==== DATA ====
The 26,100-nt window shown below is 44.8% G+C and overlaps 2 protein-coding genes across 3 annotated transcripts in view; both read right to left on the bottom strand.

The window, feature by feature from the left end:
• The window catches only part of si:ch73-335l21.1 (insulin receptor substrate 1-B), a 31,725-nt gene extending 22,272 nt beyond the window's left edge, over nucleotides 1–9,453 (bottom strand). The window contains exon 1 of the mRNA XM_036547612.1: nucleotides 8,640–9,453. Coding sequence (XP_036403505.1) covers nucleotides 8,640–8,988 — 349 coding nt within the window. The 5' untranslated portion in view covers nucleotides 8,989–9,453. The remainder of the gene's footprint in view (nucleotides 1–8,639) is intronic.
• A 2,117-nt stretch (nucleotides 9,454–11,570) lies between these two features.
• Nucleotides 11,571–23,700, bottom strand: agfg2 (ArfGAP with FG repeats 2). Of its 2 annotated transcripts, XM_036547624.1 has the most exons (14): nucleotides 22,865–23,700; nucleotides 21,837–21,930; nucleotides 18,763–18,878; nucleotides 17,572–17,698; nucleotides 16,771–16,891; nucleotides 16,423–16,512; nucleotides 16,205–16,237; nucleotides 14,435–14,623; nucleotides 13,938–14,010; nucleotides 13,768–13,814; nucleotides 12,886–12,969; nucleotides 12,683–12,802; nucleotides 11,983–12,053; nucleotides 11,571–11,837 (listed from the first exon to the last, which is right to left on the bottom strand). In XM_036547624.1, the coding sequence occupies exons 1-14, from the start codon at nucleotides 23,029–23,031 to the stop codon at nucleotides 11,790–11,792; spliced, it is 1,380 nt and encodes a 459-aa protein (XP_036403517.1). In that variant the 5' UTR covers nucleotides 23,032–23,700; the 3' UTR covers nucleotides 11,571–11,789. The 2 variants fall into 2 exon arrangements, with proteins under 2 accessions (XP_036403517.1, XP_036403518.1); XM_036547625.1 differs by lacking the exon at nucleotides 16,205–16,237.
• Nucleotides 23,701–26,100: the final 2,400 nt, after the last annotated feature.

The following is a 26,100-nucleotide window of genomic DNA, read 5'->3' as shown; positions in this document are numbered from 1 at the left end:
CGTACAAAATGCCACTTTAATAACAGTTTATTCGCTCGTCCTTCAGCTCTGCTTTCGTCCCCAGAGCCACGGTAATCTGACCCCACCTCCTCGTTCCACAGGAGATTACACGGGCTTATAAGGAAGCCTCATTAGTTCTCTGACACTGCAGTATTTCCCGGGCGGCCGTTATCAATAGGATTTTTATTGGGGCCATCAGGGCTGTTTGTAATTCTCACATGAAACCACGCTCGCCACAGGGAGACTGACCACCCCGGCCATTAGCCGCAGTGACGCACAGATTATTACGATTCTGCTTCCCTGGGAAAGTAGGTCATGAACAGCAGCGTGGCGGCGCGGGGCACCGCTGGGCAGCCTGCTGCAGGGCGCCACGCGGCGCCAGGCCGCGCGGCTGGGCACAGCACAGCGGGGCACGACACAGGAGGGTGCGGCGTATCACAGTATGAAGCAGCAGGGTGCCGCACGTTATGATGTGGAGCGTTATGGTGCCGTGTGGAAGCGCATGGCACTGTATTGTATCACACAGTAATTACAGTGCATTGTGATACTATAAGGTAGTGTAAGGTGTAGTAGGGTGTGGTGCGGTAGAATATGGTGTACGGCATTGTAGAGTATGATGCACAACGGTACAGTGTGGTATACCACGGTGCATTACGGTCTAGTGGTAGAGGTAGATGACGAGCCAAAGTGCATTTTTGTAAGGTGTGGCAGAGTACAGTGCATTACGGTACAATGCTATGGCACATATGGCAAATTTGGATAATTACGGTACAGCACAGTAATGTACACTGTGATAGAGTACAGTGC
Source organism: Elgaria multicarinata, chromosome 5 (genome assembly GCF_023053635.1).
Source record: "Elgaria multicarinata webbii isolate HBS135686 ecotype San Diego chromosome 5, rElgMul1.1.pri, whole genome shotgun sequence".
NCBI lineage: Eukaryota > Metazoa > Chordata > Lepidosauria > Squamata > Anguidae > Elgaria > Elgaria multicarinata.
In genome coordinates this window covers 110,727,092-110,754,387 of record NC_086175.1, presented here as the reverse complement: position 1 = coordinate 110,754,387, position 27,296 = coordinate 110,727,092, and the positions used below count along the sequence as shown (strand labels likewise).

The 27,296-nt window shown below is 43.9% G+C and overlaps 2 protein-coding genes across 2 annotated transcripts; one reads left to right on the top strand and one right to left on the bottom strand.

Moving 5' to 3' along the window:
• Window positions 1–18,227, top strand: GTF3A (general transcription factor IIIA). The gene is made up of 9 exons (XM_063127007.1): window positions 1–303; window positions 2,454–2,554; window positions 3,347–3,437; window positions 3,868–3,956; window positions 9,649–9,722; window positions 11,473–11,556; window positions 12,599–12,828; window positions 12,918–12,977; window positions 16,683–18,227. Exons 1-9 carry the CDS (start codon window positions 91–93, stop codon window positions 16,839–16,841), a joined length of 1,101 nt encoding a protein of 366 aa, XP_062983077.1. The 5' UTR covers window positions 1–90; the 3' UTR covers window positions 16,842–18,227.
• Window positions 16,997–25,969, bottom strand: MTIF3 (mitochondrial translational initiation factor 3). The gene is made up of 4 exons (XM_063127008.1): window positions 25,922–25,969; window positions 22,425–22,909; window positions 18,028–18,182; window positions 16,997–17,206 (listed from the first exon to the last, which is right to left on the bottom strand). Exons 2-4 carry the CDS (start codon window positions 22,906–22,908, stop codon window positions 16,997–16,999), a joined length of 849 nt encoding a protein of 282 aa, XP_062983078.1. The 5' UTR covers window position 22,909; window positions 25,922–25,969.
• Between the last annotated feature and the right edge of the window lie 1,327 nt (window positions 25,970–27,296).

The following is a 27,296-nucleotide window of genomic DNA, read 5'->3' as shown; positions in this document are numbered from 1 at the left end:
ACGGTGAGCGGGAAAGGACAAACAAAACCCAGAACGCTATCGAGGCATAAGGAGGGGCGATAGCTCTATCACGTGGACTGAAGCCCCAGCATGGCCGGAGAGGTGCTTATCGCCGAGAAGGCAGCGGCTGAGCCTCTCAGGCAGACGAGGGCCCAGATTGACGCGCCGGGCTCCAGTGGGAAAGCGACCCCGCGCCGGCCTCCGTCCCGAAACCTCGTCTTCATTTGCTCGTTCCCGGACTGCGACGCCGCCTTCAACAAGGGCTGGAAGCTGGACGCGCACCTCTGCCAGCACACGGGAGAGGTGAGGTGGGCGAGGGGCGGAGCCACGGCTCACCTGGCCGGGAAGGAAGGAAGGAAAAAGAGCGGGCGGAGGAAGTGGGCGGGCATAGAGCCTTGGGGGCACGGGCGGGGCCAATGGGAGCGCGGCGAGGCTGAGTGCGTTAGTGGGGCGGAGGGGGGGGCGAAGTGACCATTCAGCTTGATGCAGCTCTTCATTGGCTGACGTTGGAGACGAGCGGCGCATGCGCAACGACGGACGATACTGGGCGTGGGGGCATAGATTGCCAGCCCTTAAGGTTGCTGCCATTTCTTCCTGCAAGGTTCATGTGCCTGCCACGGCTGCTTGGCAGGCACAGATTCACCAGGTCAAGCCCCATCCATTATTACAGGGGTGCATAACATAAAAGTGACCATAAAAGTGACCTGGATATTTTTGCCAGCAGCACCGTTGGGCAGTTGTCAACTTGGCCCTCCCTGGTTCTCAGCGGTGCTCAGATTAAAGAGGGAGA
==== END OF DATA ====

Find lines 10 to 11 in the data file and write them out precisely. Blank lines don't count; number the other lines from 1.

Source record: "Elgaria multicarinata webbii isolate HBS135686 ecotype San Diego chromosome 5, rElgMul1.1.pri, whole genome shotgun sequence".
NCBI lineage: Eukaryota > Metazoa > Chordata > Lepidosauria > Squamata > Anguidae > Elgaria > Elgaria multicarinata.